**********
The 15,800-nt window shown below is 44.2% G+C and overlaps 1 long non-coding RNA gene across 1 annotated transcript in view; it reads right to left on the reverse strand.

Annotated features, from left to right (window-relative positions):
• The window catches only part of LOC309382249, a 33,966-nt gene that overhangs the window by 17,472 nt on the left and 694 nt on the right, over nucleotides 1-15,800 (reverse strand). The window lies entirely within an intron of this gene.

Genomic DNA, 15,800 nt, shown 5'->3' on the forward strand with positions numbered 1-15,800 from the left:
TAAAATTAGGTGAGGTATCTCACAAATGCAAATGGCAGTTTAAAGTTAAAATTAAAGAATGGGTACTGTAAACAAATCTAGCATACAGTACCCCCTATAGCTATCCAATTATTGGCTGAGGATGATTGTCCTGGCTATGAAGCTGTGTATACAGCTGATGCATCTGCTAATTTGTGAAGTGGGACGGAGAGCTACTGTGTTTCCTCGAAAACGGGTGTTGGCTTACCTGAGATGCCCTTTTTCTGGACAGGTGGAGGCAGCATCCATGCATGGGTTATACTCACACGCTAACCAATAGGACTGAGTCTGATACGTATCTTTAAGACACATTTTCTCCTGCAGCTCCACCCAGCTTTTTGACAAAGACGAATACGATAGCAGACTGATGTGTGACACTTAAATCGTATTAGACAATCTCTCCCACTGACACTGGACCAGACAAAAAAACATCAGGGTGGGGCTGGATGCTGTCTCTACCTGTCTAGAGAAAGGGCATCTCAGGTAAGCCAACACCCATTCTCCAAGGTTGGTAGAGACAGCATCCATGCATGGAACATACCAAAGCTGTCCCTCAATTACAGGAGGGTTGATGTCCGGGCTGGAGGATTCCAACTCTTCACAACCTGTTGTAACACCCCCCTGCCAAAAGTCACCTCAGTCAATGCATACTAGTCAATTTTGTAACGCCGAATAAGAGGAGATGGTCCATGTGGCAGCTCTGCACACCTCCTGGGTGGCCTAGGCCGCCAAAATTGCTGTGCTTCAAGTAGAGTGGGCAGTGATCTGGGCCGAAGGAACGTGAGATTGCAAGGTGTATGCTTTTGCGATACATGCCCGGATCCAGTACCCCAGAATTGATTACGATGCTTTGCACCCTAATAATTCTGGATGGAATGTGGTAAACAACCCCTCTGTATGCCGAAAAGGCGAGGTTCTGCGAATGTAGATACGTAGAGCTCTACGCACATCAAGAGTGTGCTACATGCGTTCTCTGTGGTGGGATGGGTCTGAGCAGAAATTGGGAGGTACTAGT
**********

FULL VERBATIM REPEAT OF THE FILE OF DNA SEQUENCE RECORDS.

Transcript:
The 15,800-nt window shown below is 44.2% G+C and overlaps 1 long non-coding RNA gene across 1 annotated transcript in view; it reads right to left on the reverse strand.

Annotated features, from left to right (window-relative positions):
• The window catches only part of LOC309382249, a 33,966-nt gene that overhangs the window by 17,472 nt on the left and 694 nt on the right, over nucleotides 1-15,800 (reverse strand). The window lies entirely within an intron of this gene.

Genomic DNA, 15,800 nt, shown 5'->3' on the forward strand with positions numbered 1-15,800 from the left:
TAAAATTAGGTGAGGTATCTCACAAATGCAAATGGCAGTTTAAAGTTAAAATTAAAGAATGGGTACTGTAAACAAATCTAGCATACAGTACCCCCTATAGCTATCCAATTATTGGCTGAGGATGATTGTCCTGGCTATGAAGCTGTGTATACAGCTGATGCATCTGCTAATTTGTGAAGTGGGACGGAGAGCTACTGTGTTTCCTCGAAAACGGGTGTTGGCTTACCTGAGATGCCCTTTTTCTGGACAGGTGGAGGCAGCATCCATGCATGGGTTATACTCACACGCTAACCAATAGGACTGAGTCTGATACGTATCTTTAAGACACATTTTCTCCTGCAGCTCCACCCAGCTTTTTGACAAAGACGAATACGATAGCAGACTGATGTGTGACACTTAAATCGTATTAGACAATCTCTCCCACTGACACTGGACCAGACAAAAAAACATCAGGGTGGGGCTGGATGCTGTCTCTACCTGTCTAGAGAAAGGGCATCTCAGGTAAGCCAACACCCATTCTCCAAGGTTGGTAGAGACAGCATCCATGCATGGAACATACCAAAGCTGTCCCTCAATTACAGGAGGGTTGATGTCCGGGCTGGAGGATTCCAACTCTTCACAACCTGTTGTAACACCCCCCTGCCAAAAGTCACCTCAGTCAATGCATACTAGTCAATTTTGTAACGCCGAATAAGAGGAGATGGTCCATGTGGCAGCTCTGCACACCTCCTGGGTGGCCTAGGCCGCCAAAATTGCTGTGCTTCAAGTAGAGTGGGCAGTGATCTGGGCCGAAGGAACGTGAGATTGCAAGGTGTATGCTTTTGCGATACATGCCCGGATCCAGTACCCCAGAATTGATTACGATGCTTTGCACCCTAATAATTCTGGATGGAATGTGGTAAACAACCCCTCTGTATGCCGAAAAGGCGAGGTTCTGCGAATGTAGATACGTAGAGCTCTACGCACATCAAGAGTGTGCTACATGCGTTCTCTGTGGTGGGATGGGTCTGAGCAGAAATTGGGAGGTACTAGT